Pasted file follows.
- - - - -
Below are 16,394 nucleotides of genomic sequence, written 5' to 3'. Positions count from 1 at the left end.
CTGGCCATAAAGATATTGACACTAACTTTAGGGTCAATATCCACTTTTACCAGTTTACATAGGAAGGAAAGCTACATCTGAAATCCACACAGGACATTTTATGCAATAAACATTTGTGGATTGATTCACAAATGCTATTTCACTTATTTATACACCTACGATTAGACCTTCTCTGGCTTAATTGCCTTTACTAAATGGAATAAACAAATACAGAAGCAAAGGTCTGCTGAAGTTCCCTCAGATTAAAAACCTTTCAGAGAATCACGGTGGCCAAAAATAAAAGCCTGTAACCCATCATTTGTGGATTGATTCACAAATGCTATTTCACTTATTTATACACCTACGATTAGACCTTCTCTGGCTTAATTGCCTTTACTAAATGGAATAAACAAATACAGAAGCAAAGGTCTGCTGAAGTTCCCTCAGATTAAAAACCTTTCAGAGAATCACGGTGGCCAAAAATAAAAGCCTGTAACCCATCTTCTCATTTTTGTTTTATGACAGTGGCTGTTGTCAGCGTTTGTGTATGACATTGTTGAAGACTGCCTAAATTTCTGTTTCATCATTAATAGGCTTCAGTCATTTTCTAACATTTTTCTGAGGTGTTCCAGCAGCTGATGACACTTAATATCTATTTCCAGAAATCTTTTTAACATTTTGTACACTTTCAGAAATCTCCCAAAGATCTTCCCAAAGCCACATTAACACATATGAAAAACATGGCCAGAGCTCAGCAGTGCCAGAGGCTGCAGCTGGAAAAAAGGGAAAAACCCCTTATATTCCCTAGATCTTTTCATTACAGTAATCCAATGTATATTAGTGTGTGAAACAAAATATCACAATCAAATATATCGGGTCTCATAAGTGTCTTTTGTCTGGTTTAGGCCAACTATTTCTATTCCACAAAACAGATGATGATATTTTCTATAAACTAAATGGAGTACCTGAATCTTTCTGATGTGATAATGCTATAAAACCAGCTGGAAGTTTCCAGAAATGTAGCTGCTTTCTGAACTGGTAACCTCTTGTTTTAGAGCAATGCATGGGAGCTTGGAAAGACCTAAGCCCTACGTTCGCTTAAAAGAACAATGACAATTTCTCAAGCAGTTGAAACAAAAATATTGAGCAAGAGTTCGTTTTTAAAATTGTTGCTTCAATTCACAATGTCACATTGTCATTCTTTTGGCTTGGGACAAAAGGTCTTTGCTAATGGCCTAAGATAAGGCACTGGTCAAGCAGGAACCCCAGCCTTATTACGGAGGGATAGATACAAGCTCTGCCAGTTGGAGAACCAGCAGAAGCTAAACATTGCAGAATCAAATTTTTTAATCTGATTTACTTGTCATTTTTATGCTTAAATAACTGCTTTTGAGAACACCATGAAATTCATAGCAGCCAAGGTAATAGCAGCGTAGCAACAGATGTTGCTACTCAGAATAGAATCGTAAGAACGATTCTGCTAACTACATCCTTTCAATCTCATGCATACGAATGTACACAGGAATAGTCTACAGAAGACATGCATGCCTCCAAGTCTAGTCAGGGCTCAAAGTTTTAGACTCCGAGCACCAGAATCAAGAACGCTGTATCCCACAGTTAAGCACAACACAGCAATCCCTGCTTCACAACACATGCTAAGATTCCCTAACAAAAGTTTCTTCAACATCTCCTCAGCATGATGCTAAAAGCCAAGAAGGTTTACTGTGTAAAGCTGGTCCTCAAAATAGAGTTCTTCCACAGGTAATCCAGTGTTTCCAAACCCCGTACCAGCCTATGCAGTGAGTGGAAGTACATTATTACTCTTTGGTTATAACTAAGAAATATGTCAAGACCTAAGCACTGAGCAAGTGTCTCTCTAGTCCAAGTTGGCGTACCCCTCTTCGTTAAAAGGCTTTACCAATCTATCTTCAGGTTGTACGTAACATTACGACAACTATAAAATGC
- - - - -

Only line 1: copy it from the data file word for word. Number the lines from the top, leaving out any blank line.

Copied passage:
Below are 16,394 nucleotides of genomic sequence, written 5' to 3'. Positions count from 1 at the left end.